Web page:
Even in 2014, many parts of the Colorado are still not connected to the Internet – and if they are it’s not at high speeds. A package of bills to reform and update the state’s telecommunications industry cleared its first committee at the state capitol on Tuesday.
Similar proposals have failed in the past, but this year there’s more momentum and strong backing from the Governor’s office. Supporters say the flagship measure would redirect some of the money currently used to pay for high cost land lines into building broadband in underserved areas.
“The U.S. we invented Internet and right now we’re ranked in the middle of the developing nations,” said Mike Brazell, a county commissioner in Park County. “Colorado sits in the middle of the nation; the question is not whether we’ll flourish when we develop broadband but whether we can survive without it.”
People from the eastern plains testified that businesses struggle to operate and the lack of brand band hampers farmers and ranchers who want to use the latest advancements in technology.
“It’s not the answer to all our problems but it will help and is a step in the right direction,” said Yuma County Commissioner Robyn Wylie.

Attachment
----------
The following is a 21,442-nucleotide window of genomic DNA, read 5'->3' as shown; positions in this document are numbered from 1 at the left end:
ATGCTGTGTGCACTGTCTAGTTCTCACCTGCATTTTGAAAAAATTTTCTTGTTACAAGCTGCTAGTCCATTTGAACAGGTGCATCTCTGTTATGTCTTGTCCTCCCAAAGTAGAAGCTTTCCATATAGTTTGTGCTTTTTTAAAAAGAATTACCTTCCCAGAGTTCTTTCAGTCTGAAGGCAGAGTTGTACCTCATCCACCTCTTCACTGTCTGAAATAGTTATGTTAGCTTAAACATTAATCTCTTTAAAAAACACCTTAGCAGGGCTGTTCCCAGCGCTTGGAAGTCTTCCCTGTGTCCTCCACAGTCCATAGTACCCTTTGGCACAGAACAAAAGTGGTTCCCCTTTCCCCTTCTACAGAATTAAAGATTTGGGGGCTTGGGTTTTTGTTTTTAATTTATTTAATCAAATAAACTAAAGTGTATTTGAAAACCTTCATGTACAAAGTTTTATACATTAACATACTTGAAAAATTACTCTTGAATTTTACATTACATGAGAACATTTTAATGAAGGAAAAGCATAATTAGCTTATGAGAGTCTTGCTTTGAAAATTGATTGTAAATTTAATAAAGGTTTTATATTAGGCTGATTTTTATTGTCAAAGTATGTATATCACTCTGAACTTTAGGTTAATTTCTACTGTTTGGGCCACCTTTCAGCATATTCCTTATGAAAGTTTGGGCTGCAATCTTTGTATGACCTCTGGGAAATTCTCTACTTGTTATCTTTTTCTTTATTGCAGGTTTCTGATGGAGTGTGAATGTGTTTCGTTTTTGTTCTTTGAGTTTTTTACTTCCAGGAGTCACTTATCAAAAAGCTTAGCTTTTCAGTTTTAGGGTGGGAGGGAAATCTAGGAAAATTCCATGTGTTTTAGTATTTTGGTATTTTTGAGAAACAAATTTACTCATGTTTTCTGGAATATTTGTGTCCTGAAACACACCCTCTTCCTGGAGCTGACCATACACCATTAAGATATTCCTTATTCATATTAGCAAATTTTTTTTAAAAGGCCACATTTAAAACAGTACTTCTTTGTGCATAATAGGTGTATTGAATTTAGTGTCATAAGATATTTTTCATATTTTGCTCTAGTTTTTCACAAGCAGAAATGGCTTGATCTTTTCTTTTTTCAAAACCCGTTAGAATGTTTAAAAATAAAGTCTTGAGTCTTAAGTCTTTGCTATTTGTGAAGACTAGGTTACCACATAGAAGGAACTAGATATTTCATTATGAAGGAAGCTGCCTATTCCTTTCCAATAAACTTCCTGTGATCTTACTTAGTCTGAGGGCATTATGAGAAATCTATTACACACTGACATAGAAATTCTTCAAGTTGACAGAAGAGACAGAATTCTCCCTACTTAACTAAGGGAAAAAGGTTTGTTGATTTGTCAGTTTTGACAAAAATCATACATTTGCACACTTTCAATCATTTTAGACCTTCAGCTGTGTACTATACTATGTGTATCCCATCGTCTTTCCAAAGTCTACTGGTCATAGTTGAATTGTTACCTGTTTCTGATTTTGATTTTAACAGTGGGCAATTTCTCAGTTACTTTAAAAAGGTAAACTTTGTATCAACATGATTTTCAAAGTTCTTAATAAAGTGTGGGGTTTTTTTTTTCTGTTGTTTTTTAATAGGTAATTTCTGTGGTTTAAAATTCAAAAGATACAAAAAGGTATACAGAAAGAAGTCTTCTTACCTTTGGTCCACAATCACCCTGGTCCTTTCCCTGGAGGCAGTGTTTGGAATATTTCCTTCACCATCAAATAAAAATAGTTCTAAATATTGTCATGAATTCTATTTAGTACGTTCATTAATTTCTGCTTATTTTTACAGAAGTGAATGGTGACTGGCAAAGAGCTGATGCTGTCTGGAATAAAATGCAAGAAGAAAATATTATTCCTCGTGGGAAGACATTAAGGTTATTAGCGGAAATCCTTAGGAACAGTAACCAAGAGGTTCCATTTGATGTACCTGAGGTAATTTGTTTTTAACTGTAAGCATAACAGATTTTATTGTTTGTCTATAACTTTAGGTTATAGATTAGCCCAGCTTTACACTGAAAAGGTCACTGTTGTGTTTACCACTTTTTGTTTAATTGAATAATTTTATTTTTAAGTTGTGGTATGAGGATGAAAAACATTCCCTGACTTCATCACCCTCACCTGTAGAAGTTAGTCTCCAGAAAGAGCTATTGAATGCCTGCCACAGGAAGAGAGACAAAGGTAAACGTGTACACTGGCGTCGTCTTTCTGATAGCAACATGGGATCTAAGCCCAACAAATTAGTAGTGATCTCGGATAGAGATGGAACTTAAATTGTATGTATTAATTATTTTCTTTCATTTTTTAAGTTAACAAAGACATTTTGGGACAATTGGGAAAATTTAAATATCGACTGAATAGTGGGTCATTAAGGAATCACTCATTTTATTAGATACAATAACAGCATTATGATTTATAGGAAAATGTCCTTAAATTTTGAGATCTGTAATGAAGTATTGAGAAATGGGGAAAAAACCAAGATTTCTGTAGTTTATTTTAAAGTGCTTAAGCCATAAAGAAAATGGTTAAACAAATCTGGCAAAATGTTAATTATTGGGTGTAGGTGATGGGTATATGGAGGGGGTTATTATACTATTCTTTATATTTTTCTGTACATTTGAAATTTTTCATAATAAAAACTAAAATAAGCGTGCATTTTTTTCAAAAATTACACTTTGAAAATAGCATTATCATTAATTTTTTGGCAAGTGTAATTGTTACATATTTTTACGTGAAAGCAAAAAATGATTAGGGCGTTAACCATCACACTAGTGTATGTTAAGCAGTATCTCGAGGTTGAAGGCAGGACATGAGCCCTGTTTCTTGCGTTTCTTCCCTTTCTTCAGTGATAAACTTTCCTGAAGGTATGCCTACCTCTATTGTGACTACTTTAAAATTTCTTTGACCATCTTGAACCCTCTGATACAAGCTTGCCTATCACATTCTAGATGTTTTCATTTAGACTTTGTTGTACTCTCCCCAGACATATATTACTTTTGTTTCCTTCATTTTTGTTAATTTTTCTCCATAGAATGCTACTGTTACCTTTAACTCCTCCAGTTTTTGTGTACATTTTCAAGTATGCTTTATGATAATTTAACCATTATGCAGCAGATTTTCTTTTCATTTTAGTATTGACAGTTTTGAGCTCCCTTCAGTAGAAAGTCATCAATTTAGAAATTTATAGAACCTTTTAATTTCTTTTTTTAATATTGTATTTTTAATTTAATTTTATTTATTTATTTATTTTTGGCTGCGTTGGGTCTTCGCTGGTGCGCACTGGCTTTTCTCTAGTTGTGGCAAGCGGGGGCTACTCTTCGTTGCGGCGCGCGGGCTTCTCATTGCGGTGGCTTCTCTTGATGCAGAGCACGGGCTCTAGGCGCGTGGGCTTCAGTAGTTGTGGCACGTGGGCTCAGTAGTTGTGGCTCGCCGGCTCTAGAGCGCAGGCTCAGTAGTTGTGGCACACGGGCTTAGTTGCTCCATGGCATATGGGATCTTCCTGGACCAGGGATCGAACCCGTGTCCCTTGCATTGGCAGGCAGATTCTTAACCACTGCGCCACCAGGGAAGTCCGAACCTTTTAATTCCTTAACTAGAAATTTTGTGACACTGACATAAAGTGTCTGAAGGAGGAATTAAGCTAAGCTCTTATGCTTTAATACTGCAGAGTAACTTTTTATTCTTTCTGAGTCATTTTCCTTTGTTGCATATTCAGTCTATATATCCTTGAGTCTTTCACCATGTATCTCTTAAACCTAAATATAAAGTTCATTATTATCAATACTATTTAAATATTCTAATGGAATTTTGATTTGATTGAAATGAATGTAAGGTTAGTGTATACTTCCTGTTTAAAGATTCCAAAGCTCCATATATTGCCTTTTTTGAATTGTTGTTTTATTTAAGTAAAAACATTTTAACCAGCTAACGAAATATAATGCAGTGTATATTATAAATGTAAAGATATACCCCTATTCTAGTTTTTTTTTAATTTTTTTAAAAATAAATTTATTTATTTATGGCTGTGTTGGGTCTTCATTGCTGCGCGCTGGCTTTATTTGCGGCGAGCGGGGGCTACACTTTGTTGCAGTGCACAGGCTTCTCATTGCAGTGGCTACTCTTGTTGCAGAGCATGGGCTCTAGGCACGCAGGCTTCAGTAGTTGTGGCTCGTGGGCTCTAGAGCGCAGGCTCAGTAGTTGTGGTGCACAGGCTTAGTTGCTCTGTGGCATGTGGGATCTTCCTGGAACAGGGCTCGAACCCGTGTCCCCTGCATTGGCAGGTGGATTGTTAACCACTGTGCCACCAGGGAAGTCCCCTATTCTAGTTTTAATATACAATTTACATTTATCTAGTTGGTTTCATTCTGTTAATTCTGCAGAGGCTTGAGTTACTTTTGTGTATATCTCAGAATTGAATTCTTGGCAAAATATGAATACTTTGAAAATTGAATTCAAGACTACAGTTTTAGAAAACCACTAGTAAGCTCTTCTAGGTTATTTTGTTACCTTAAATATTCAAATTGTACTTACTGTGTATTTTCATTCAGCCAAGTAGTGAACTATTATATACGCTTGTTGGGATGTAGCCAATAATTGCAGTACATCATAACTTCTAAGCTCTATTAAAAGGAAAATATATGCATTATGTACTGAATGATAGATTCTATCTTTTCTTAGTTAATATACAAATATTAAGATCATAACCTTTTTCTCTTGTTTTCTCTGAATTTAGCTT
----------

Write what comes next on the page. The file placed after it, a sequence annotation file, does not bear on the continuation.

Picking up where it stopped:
Another proposal would deregulate IP systems such as VoIp. The technology industry says it will help build the state’s reputation as a technology hub.
“The perception of us being a state that is not only accommodating but most importantly we want the perception of our state being a friendly place and a good place to do business to be a reality,” said Erik Mitisik the CEO of the Colorado Technology Association.
But others aren’t on board with the proposed changes.
“We don’t need to do anything. Competition is thriving in Colorado,” said William Levis, a volunteer legislative advocate for the American Association of Retired People or AARP. He opposes deregulation and worries resources will be taken from preserving vital landline services. Patricia Yaeger is with the Cross Disabilities Coalition and also testified against the bills. She’s hearing impaired and doesn’t support shifting any money from landlines to broadband.
“If you put it into broadband, what is going to make the telephone companies maintain the landlines? People who are hearing impaired, elderly and the poor rely on this service. In an emergency that’s the first defense,” said Yaeger.
Representative Tracy Kraft Tharp (D-Arvada) isn’t convinced by arguments that it’s an either-or proposition.
“I’m truly, honestly, trying to understand how we’re going to lose land line service through this,” she said.
Lawmakers overwhelmingly voted to pass the package of measures, they either sailed through anonymously or with one dissenting vote. This year the Governor’s office has also said telecom reform is a priority. All but one proposal now head to other house committees before going to the full floor for further debate.
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